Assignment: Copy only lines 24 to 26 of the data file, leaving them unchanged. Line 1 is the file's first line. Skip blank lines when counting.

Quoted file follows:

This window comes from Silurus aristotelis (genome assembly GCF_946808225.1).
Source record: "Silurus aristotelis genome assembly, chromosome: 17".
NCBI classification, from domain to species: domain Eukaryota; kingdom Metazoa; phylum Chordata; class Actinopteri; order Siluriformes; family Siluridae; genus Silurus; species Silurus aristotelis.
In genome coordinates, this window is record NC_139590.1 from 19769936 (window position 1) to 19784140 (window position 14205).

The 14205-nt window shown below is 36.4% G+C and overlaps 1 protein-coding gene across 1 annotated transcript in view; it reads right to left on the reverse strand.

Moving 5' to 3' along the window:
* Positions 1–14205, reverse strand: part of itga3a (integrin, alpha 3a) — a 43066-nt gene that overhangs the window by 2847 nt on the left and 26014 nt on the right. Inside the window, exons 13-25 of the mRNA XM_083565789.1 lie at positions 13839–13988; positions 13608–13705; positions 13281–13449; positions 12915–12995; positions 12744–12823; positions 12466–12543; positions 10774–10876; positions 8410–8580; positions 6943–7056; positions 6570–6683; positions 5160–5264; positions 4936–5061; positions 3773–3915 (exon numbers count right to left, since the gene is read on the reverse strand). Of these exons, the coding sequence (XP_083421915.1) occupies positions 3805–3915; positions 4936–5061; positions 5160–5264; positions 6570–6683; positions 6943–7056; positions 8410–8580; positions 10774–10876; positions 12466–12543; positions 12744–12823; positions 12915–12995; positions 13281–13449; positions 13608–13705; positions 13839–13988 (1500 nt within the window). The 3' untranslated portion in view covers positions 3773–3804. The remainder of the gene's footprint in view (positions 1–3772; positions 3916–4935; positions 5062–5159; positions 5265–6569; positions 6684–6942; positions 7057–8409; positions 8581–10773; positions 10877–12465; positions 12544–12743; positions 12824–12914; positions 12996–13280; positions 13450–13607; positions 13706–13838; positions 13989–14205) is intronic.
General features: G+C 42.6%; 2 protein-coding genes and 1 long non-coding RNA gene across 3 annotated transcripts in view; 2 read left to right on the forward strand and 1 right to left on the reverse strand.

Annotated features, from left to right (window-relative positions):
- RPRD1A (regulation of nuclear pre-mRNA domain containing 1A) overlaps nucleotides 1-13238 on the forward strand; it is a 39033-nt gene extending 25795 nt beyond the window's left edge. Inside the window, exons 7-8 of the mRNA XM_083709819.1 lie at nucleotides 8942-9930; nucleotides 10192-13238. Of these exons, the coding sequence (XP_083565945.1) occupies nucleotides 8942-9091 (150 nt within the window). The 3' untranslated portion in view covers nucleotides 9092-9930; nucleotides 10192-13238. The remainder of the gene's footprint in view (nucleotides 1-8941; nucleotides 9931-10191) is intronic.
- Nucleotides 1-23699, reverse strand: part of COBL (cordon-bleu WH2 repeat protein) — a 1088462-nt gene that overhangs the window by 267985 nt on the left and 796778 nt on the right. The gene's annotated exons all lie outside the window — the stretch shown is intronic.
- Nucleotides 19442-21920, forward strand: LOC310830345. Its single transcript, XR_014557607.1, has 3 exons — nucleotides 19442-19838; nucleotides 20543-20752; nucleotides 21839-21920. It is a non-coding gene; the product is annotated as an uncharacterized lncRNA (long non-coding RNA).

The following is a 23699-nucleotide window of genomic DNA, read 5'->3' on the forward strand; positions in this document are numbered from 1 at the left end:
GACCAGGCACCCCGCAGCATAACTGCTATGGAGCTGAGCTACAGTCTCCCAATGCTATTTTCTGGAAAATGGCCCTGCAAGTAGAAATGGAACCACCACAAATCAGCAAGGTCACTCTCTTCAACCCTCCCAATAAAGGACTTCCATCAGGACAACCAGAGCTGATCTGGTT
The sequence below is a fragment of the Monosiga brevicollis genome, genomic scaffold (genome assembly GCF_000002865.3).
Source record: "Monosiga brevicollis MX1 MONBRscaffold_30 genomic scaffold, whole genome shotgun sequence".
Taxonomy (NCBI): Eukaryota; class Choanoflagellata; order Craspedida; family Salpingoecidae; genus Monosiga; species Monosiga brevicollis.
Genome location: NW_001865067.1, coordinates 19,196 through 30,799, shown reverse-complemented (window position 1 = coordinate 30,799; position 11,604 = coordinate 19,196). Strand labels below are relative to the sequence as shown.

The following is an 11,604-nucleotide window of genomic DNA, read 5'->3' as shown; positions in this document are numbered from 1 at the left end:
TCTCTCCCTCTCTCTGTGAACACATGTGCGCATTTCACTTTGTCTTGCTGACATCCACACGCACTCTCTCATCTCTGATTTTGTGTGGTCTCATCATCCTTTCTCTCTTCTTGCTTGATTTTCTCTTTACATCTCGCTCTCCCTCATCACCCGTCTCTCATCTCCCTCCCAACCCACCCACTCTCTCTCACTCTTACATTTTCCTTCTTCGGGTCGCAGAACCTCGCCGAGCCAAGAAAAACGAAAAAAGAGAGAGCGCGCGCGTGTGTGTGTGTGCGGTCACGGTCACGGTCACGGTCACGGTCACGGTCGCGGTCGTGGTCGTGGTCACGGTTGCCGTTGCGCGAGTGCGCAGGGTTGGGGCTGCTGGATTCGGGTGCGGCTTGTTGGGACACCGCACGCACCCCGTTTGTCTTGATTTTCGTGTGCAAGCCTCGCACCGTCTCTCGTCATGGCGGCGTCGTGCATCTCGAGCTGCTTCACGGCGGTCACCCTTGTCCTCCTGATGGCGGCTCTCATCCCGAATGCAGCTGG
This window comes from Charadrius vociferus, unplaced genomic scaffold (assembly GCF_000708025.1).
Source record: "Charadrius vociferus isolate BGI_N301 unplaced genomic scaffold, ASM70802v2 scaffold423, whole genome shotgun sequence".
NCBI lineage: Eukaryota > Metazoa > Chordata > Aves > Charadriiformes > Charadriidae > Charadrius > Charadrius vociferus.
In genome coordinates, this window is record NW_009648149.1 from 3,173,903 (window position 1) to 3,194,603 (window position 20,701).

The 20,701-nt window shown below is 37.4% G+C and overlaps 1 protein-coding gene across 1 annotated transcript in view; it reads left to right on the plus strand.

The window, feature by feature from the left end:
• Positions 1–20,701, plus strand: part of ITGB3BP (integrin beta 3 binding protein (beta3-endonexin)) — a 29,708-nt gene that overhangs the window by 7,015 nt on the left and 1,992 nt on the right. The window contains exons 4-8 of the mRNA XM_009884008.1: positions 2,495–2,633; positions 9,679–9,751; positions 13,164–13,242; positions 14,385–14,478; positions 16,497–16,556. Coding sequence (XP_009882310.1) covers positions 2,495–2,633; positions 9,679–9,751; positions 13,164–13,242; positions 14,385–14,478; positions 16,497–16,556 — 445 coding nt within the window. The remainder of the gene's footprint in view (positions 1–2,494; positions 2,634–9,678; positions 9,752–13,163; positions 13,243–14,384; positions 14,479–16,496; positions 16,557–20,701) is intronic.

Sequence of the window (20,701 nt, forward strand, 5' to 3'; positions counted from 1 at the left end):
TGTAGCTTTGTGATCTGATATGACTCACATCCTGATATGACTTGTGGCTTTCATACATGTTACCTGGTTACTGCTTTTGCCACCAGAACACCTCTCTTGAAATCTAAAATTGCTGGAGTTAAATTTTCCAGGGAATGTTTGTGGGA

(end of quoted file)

In genome coordinates, this window is record NW_009648149.1 from 3,173,903 (window position 1) to 3,194,603 (window position 20,701).

The 20,701-nt window shown below is 37.4% G+C and overlaps 1 protein-coding gene across 1 annotated transcript in view; it reads left to right on the plus strand.

The window, feature by feature from the left end: